Sometimes it might be needed to set LC_ALL and LANG environmental options as well, it's easy to set them following the instruction on the page of Gentoo Linux Localization Guide.

Converting old files

Once Unicode support has been added, old files may need to be re-encoded to display properly.

To re-encode the contents of plain text files you have the choice of and iconv, recode and enconv which is in app-i18n/enca).

app-text/convmv is a perl script utility that re-encodes filenames, directory names, and entire subtrees. Emerge it with

emerge -av app-text/convmv

To test re-encoding a filename from ISO-8859-15 to UTF-8, try

convmv -f iso-8859-15 -t utf8 file-name-with-ä

and if the produced command seems sane, add --notest to actually re-encode the name.


To enter Unicode characters that are not available on your keyboard, you need to press the keys CTRL+Shift and enter the hex value nnnn of the character. Note: You need to use the value of the Unicode notation U+nnnn and not the UTF-8 encoded value.

Terminal emulators


xterm is running in unicode mode when started with one of:

xterm -u8

If you want xterm to support Unicode without starting it with the parameter "-u", you can also add this to your ~/.Xresources:

Code: xterm Unicode
XTerm*locale: true

After having added this line, you need to run xrdb -merge ~/.Xresources.


URxvt from x11-terms/rxvt-unicode is always running in unicode mode. If you want it to use UTF-8, you have to set your LANG accordingly (eg LANG="en_US.UTF-8")

GNU Screen

GNU Screen must be invoked with the -U command line option.

If you are using it as a login shell you will have to write a wrapper that calls screen with the -U option and the options that are called when screen is used as a login shell:

Code: GNU Screen wrapper
exec /usr/bin/screen -xRR -U

For people using it for irssi and so on, making an alias is enough.

File: ~/.bashrc
alias screen="screen -U"

However, if you are running screen from an SSH or RSH session, then editing the screen configuration should be enough.

Add the following to ~/.screenrc

File: ~/.screenrc
defutf8 on



XMMS isn't able to handle UTF-8 characters. A replacement is the Beep-Media-Player. It's a GTK v2.0-based XMMS-clone which supports Unicode.

emerge -av beep-media-player

Of course there are many themes and plugins for BMP (Beep Media Player):

emerge -s bmp

Another way to get XMMS running is to create a GTK v1 configuration file: gtkrc.utf8. We copy an existing one (/etc/gtk/gtkrc.iso-8859-14) to /etc/gtk/gtkrc.utf8

 cp /etc/gtk/gtkrc.iso-8859-14 /etc/gtk/gtkrc.utf8

Now we need to edit it and replace every single "iso-8859-14" by a "utf8":

nano /etc/gtk/gtkrc.utf8

Afterwards it should look like:

style "gtk-default-utf8" {
      fontset = "-*-helvetica-medium-r-normal--12-*-*-*-*-*-utf8,\
class "GtkWidget" style "gtk-default-utf8"

Now XMMS shouldn't have any problems displaying UTF-8 encoded characters.



Unicode should work out of the box, since version 6.3. To make vim display files in UTF-8, add this to your .vimrc:

File: ~/.vimrc
set enc=utf-8

Add this

File: ~/.vimrc
set fenc=utf-8

to make Unicode use UTF-8 for writing files.

If you're terminal is also using UTF-8, add this:

File: ~/.vimrc
set termencoding=utf-8


Versions prior to 1.3.6 can't handle utf8 properly. At the time of writing, this is only needed for the alpha and ppc-macos platforms.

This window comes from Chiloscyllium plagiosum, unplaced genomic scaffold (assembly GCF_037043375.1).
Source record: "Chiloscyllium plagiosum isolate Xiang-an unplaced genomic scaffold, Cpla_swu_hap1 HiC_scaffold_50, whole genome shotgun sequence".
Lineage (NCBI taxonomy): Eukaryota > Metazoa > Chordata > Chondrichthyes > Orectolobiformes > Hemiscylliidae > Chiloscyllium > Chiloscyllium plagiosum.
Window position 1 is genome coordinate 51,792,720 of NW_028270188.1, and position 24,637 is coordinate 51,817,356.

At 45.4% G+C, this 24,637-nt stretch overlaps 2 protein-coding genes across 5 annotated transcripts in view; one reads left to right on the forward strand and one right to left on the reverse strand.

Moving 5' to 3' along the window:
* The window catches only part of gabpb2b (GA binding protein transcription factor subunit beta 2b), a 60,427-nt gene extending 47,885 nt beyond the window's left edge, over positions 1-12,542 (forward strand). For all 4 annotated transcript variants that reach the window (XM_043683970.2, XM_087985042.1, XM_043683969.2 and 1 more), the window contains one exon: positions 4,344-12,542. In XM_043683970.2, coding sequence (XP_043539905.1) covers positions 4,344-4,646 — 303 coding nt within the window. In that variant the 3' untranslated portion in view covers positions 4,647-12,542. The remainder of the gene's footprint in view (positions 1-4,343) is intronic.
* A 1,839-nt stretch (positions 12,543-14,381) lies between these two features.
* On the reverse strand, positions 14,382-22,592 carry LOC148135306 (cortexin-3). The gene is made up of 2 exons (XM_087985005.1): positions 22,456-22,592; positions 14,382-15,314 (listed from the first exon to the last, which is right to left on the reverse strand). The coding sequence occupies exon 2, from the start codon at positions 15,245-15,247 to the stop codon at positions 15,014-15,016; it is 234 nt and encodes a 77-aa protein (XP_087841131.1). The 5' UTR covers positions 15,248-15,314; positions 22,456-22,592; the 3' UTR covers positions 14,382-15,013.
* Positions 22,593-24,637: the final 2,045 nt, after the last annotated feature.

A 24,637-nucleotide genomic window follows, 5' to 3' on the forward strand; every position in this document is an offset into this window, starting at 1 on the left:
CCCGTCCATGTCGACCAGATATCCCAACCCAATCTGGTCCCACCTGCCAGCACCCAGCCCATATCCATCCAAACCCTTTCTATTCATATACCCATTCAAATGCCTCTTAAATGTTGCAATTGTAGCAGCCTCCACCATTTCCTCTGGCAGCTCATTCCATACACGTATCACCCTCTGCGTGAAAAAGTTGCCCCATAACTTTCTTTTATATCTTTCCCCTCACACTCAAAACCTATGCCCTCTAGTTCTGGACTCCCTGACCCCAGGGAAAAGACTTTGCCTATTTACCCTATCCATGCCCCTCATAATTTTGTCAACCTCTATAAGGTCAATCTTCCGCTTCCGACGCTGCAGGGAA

echo "=app-editors/nano-1.3.6 ~alpha" >> /etc/portage/package.keywords
emerge -uavD nano


When run in console mode, can be configured to handle Unicode by adding the following LISP instructions to its configuration file:

File: ~/.emacs
 (setq locale-coding-system 'utf-8)
 (set-terminal-coding-system 'utf-8)
 (set-keyboard-coding-system 'utf-8)
 (set-selection-coding-system 'utf-8)
 (prefer-coding-system 'utf-8)

Notice, however, that the console must handle Unicode too.


Start Kwrite/Kate, go to Settings -> Configure Kate -> Editor Component -> Open/Save. Select UTF-8 in "Encoding". (tested on KDE 4.1 SVN)


Merge Unicode support for LaTeX with

emerge dev-tex/latex-unicode

News reader


slrn needs either a ISO-8859-1 based console oder luit:

LC_ALL=de_DE.iso88591 LANG=en_US.iso88591 xterm -fn "-misc-fixed-medium-r-normal--18-120-100-100-c-90-iso10646-1" -e slrn
LC_ALL=de_DE.iso88591 LANG=en_US.iso88591 luit slrn



Open Kmail and go to Settings -> Configure KMail -> Composer -> Charset. There you find a list of charsets which will be checked from top to bottom until one is found. Move "utf-8" to the first position. Then go to Settings -> Configure KMail -> Appearance -> Message Window. Select in the menu list "Fallback message encoding" the item "Unicode (UTF-8)".

Mutt printing

Mutt should work without a flaw on a Unicode console. But if you want to use pretty-printing you need a few tricks as a2ps does not support utf-8. Your best bet may be using ebuild:app-misc/muttprint as it seems to work perfect both in unicode and single-byte environments and produces very elegant output. However it requires latex to be installed on your system.

Emerge the package and put this in your ~/.muttrc

File: ~/.muttrc
set print_command=muttprint

Otherwise you may emerge recode and a2ps:

emerge recode a2ps

and use this in

File: ~/.muttrc
set print_command="recode UTF-8..Latin-1 | a2ps -1 --portrait --borders=no -X latin1 --pretty-print=mail --strip 1 --highlight-level=heavy -P printername"

You may also use u2ps from the gnome-u2ps package (Debian gnome-u2ps package - don't know if it's also available in Gentoo). It has native Unicode support.


mail-client/mailx is not able to handle UTF-8, mail-client/nail is.

emerge --unmerge mailx
emerge nail

You can use /bin/mail of mail-client/mailx to send a UTF-8 encoded mail but you have to set the "charset"-header manually (tested with v8.1.2.20050715-r1):

echo "äöü€" | mail -a "Content-Type: text/plain; charset=utf-8" -s "${subject}" ${recipient}

Syypheed-Claws printing

For printing with Sylpheed, we need to use a2ps and recode.